(Source: sequinsandpearls.blogspot.com)

recipes drinks alcohol

Cookie Cake Pie

Ingredients:
·   2 frozen deep dish pie crusts
·   1 batch chocolate chip cookie dough
·   1 batch of your favorite cake mix (I used Funfetti!)
·   1 batch of buttercream (or any other flavor) buttercream

Preheat the oven to 350°
First prepare one batch of chocolate chip cookie dough
Ingredients:
·  2 1/4 cups flour
·  1 teaspoon baking soda
·  1 teaspoon salt
·  1 cup butter
·  3/4 cup granulated sugar
·  3/4 cup brown sugar
·  1 teaspoon vanilla
·  2 eggs
·  2 cups chocolate chipsDirections:
Beat butter, sugars and vanilla.
Add flour, baking soda, salt.
Add one egg at a time mixing thoroughly.
Stir in chocolate chips.

Place the cookie dough inside of the pie crust and using your fingers or a spoon, spread it so that it evenly coats the bottom of the crust. Mine was about an inch thick; I ended up having enough to actually fill 2 pie crusts.
Next, mix your cake batter according to the directions on the box. Once mixed up, divide between the 2 crusts.
Place the pies in the oven and bake for 35-45 min (may even take longer depending on your oven).While the pies are cooling whip up some Frosting:
Ingredients
· 3 cups confectioners’ sugar
· 1 cup butter, semi-softened
· 1 teaspoon vanilla extract
· 1 or 2 Tablespoons whipping cream
Directions
In a standing mixer fitted with a whisk, mix together sugar and butter. Mix on low speed until well blended and then increase speed to medium and beat for another 3 minutes.Add vanilla and cream and continue to beat on medium speed for 1 minute more, adding more cream if needed for spreading consistency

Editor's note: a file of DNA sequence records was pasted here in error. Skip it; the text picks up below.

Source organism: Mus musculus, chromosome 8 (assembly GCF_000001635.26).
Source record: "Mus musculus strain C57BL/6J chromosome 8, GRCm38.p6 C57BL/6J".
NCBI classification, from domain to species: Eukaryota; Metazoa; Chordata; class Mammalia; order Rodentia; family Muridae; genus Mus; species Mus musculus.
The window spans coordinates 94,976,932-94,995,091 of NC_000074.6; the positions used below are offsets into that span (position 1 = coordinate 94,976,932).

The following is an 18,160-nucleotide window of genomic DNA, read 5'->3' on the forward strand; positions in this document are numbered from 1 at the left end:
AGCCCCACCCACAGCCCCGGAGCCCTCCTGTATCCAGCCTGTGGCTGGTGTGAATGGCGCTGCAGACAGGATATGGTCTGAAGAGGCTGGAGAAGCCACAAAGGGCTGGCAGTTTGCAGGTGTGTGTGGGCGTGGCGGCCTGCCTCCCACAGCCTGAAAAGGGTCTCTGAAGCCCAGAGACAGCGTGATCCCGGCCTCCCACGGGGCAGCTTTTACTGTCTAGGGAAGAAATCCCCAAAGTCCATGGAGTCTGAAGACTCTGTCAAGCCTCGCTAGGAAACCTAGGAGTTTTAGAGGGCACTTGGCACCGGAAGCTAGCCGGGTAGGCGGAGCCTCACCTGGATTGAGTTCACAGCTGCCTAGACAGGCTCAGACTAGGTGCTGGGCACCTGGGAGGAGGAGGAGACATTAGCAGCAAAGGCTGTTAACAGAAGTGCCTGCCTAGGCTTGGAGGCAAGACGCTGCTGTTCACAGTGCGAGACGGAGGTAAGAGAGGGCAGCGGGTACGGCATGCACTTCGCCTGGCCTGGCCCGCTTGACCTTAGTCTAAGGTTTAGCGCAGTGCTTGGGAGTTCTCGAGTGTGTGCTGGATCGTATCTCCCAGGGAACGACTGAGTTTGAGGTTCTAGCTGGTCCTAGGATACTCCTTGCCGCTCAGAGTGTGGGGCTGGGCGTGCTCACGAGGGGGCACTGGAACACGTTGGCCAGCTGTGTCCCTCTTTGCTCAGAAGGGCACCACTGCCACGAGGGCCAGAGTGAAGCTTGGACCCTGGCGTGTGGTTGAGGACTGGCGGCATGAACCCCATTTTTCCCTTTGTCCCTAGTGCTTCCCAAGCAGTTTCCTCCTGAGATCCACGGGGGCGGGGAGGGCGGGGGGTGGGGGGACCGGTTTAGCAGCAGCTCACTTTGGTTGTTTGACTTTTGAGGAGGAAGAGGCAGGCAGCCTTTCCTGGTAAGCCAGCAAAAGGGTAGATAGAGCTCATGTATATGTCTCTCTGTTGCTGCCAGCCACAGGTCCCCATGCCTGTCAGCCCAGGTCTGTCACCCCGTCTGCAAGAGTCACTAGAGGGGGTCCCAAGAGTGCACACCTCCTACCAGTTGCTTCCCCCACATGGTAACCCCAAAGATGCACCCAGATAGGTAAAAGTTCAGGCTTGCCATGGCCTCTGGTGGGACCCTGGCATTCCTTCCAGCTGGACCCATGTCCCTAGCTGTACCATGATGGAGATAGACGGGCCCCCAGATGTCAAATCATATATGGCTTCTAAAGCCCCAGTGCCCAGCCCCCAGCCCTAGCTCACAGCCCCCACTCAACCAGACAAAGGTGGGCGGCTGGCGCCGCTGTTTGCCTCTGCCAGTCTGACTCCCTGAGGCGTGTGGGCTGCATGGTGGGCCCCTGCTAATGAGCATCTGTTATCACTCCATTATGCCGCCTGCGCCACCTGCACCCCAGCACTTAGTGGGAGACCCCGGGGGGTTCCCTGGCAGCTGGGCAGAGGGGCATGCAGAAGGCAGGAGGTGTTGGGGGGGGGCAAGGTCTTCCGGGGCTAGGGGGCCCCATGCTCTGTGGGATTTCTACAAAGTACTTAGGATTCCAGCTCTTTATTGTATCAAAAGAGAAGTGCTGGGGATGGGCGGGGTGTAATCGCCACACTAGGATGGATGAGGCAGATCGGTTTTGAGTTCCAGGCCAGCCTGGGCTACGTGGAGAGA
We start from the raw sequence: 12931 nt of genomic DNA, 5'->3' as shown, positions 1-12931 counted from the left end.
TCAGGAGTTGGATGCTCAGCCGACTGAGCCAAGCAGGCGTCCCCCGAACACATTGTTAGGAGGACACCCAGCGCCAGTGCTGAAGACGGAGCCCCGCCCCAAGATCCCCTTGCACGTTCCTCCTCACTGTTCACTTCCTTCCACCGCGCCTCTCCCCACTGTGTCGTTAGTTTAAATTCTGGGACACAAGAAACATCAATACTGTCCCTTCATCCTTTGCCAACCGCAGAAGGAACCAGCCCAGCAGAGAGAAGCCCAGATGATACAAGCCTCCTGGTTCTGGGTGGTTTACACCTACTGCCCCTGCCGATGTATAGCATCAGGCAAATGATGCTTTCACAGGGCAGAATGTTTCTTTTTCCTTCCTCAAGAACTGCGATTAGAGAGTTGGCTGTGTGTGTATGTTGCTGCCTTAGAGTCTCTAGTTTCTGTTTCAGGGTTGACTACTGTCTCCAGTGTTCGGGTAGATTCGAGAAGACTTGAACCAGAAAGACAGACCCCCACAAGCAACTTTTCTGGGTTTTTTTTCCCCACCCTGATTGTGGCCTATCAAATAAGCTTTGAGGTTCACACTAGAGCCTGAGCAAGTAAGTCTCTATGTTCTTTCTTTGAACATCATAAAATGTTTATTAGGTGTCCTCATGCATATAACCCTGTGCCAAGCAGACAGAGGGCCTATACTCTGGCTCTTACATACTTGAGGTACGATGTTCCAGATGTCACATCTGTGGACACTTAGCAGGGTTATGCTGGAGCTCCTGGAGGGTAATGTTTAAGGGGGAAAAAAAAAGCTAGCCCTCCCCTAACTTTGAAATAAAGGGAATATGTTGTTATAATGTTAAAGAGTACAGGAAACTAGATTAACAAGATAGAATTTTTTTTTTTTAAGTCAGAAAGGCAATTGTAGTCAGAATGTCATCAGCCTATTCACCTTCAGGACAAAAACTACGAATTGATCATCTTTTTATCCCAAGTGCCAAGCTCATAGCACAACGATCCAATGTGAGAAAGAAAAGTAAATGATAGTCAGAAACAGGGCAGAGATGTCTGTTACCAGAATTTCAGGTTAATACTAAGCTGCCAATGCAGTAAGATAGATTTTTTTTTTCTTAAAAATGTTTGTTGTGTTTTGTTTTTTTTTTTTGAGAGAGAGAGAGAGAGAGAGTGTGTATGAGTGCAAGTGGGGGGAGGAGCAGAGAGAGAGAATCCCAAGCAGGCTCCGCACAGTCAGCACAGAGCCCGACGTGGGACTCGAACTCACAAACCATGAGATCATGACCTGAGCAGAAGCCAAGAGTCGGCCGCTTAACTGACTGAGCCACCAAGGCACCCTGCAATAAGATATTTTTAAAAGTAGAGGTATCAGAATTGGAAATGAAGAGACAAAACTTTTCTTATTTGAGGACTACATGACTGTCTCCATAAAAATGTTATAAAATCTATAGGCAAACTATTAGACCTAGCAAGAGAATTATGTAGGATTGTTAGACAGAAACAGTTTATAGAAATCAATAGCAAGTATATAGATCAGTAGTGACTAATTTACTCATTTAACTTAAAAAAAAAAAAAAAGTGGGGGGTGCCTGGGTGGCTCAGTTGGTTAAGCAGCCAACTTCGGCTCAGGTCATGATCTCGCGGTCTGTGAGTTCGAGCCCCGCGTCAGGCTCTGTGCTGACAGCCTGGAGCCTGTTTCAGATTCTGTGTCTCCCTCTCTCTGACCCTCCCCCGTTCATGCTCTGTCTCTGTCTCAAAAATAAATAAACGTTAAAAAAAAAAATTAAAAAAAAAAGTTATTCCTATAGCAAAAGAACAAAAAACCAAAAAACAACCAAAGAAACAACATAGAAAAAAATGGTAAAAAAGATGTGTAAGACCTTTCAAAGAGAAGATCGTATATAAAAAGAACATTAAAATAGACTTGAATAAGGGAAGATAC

You could also make it with peanut butter cookie dough, chocolate cake, and peanut butter frosting!

Cookie Cake Pie

Ingredients:
·   2 frozen deep dish pie crusts
·   1 batch chocolate chip cookie dough
·   1 batch of your favorite cake mix (I used Funfetti!)
·   1 batch of buttercream (or any other flavor) buttercream
Preheat the oven to 350°
First prepare one batch of chocolate chip cookie dough
Ingredients:
·  2 1/4 cups flour
·  1 teaspoon baking soda
·  1 teaspoon salt
·  1 cup butter
·  3/4 cup granulated sugar
·  3/4 cup brown sugar
·  1 teaspoon vanilla
·  2 eggs
·  2 cups chocolate chips

Directions:
Beat butter, sugars and vanilla.
Add flour, baking soda, salt.
Add one egg at a time mixing thoroughly.
Stir in chocolate chips.
Place the cookie dough inside of the pie crust and using your fingers or a spoon, spread it so that it evenly coats the bottom of the crust. Mine was about an inch thick; I ended up having enough to actually fill 2 pie crusts.
Next, mix your cake batter according to the directions on the box. Once mixed up, divide between the 2 crusts.
Place the pies in the oven and bake for 35-45 min (may even take longer depending on your oven).

While the pies are cooling whip up some Frosting:
Ingredients
· 3 cups confectioners’ sugar
· 1 cup butter, semi-softened
· 1 teaspoon vanilla extract
· 1 or 2 Tablespoons whipping cream
Directions
In a standing mixer fitted with a whisk, mix together sugar and butter. 
Mix on low speed until well blended and then increase speed to medium and beat for another 3 minutes.
Add vanilla and cream and continue to beat on medium speed for 1 minute more, adding more cream if needed for spreading consistency

You could also make it with peanut butter cookie dough, chocolate cake, and peanut butter frosting!

(Source: blog.smockedauctions.com)

recipes dessert cookies cake pie